Annotation: This study examined the influence of social context and acculturation on use of health services for preschool Mexican-American and Puerto Rican children in a major Midwestern city. Questions about health practices and service utilization were based on "Healthy People 2000" objectives for Hispanic children, including improving nutrition and reducing asthma morbidity; dental caries; high lead levels; and injuries/deaths from firearms, child abuse, motor vehicle crashes, and residential fires. The influence of health service availability, provider outreach, and mediating variables (e.g., knowledge of health services/practices, parental beliefs/attitudes, sense of control over their children's health) were examined. [Funded by the Maternal and Child Health Bureau]

Contact: National Technical Information Service, U.S. Department of Commerce, 5301 Shawnee Road, Alexandria, VA 22312, Telephone: (703) 605-6050 Secondary Telephone: (888) 584-8332 E-mail: customerservice@ntis.gov Web Site: http://www.ntis.gov Document Number: NTIS PB2001-106924.

Keywords: Access to Health, Care, Cultural Sensitivity, Hispanics, Hispanics–Mexican Americans, Hispanics–Puerto Ricans, MCH Research, Parents, Puerto Ricans, Research, School-age children

Alarcon O. 2000. Social Context of Puerto Rican Child Health and Growth: [Final report]. Wellesley, MA: Wellesley College, 60 pp.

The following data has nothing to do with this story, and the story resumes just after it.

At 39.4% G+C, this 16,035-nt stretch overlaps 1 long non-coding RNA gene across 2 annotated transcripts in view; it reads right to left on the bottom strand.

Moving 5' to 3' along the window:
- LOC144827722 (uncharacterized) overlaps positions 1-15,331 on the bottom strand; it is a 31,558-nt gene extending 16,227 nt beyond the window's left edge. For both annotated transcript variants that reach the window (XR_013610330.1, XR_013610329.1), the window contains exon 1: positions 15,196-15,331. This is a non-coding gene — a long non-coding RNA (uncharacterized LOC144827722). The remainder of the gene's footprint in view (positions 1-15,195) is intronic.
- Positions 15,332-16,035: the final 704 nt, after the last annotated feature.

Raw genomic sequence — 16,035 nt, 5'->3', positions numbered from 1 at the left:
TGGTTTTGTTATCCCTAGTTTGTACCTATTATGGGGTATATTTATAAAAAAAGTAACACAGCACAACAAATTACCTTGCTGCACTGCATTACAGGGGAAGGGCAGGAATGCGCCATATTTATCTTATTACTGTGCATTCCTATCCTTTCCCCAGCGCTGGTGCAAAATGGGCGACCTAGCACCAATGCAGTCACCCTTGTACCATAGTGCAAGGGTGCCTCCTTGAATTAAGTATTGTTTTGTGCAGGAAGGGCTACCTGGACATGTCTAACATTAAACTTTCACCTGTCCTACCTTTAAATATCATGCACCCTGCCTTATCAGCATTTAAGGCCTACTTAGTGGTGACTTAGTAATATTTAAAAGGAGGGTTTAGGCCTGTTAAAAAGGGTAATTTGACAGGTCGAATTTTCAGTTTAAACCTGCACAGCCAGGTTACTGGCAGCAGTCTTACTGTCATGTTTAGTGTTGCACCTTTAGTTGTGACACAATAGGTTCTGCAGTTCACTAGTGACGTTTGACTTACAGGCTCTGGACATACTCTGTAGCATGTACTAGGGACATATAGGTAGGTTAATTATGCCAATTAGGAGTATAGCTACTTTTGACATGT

Annotation: The specific aims of this study were to: (1) Describe the life patterns of children of Puerto Rican origin living on the U.S. mainland, taking into consideration variations in socioeconomic status (SES), gender, and color; (2) describe Puerto Rican children's experiences with migration and the impact of migration on the interconnected contexts of their family, peer groups, school, neighborhood, and ethnic community, as well as the majority culture; and (3) examine the relationships between migration, social contexts, and Puerto Rican children's development, both cross-sectionally and longitudinally. [Funded by the Maternal and Child Health Bureau]

Contact: National Technical Information Service, U.S. Department of Commerce, 5301 Shawnee Road, Alexandria, VA 22312, Telephone: (703) 605-6050 Secondary Telephone: (888) 584-8332 E-mail: customerservice@ntis.gov Web Site: http://www.ntis.gov Document Number: NTIS PB2000-106925.